The articles by DeVries et al in this issue of The Journal document in the scientific literature the events surrounding the much publicized permanent heart replacement using the Jarvik-7 pneumatically powered artificial heart. Their reports define the serious problems that have cast a dark shadow on the currently available pneumatic heart: thromboemboli and infections. Unfortunately, given the present state of the art and science, these problems will not be readily solved. While the tenor of these articles is positive and DeVries and coworkers imply that additional permanent implants will be performed, the suggested solutions to these problems, primarily alterations in patient management, seem unlikely to reduce substantially the incidence of complications. Accordingly, adding patients to this series will serve only to document further the magnitude of the complications rather than to demonstrate an acceptable life-style in the recipient.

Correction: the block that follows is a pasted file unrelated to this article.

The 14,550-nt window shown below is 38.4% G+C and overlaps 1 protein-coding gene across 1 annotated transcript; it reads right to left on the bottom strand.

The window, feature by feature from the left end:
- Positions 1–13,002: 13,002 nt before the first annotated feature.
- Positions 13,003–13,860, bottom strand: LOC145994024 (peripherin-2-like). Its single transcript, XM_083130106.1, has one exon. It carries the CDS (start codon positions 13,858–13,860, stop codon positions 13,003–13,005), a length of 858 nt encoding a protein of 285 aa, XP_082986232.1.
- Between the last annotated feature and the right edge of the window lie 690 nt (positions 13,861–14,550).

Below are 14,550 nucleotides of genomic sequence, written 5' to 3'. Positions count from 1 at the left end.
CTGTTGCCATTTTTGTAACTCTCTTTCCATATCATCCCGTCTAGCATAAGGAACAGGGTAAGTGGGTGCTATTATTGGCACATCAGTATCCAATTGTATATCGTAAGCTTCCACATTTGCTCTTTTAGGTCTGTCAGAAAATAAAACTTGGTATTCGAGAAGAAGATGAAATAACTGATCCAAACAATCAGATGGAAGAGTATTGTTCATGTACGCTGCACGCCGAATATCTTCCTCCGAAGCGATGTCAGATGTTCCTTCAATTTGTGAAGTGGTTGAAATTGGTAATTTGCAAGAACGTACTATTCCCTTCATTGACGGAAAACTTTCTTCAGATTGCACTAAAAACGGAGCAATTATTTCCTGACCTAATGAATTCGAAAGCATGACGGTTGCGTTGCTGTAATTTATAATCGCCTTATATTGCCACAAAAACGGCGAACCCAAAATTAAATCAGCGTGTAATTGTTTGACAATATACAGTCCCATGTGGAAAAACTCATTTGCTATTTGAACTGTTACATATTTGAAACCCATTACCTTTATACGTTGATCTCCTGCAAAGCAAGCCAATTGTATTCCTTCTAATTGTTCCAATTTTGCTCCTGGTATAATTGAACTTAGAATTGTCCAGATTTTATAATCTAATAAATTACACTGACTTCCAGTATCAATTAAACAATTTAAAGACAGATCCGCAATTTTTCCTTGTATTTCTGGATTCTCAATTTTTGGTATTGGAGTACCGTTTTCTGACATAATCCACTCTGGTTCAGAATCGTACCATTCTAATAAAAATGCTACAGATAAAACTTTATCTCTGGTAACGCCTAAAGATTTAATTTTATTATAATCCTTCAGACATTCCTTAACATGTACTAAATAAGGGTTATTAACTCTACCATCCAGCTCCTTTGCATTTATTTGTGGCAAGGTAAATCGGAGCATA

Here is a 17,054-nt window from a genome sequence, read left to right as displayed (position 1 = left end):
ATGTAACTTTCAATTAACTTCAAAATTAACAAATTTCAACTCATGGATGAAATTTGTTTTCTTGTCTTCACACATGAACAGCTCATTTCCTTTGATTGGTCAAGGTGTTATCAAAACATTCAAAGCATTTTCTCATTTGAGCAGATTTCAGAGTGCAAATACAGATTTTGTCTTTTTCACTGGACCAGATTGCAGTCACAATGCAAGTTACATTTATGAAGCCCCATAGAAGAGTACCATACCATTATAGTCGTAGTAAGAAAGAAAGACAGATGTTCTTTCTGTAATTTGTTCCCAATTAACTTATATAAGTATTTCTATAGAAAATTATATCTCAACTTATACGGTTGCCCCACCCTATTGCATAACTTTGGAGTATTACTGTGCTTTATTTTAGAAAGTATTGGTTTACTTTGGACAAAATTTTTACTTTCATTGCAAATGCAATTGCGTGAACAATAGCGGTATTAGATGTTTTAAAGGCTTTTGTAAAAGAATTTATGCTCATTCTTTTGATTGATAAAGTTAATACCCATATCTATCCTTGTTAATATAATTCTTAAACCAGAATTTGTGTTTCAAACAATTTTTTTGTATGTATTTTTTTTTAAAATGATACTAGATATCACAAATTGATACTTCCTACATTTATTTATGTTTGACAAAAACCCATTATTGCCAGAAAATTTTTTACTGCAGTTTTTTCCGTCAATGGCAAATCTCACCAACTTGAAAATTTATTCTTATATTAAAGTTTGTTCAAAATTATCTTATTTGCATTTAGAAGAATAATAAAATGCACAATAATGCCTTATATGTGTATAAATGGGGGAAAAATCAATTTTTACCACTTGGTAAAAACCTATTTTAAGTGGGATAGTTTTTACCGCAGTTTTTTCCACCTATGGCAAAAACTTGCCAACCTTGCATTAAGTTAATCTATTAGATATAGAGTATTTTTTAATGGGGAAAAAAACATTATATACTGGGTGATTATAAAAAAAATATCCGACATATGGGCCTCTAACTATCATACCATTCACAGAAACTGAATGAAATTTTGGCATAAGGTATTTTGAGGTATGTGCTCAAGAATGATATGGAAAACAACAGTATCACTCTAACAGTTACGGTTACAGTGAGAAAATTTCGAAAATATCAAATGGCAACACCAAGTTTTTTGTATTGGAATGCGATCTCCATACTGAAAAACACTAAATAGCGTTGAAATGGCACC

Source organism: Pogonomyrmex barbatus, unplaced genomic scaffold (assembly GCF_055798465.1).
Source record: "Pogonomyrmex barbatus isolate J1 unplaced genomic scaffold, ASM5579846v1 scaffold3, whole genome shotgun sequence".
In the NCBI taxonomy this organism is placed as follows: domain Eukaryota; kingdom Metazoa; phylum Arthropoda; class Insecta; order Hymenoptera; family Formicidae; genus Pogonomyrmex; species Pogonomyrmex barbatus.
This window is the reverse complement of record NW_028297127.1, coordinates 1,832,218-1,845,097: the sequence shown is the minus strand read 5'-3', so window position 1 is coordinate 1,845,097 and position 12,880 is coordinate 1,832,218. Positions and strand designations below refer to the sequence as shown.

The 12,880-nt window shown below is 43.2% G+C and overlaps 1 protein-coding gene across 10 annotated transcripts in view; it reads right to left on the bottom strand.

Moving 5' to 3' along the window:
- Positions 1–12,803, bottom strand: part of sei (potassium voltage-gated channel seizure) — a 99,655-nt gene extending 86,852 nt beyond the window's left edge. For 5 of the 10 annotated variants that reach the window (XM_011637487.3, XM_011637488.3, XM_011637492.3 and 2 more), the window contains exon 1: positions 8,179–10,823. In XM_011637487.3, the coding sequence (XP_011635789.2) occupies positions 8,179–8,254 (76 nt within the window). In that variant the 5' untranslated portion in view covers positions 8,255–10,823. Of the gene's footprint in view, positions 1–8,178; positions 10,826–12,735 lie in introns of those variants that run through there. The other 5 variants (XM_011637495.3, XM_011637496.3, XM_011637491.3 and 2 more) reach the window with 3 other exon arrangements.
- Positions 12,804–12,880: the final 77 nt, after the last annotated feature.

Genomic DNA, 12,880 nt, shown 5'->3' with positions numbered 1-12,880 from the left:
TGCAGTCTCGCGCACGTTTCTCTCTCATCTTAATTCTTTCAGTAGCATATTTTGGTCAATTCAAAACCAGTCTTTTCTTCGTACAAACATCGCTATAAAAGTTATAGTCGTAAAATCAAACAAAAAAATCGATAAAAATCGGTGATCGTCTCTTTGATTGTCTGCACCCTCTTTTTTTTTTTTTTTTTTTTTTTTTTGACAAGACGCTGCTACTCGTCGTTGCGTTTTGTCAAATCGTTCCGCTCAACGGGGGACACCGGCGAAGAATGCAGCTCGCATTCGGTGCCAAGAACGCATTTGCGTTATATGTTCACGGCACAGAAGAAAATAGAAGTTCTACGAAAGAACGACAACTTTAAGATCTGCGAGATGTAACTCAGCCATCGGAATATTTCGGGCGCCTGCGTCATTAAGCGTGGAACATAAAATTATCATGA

During the past several years, similar pneumatically powered mechanical hearts have been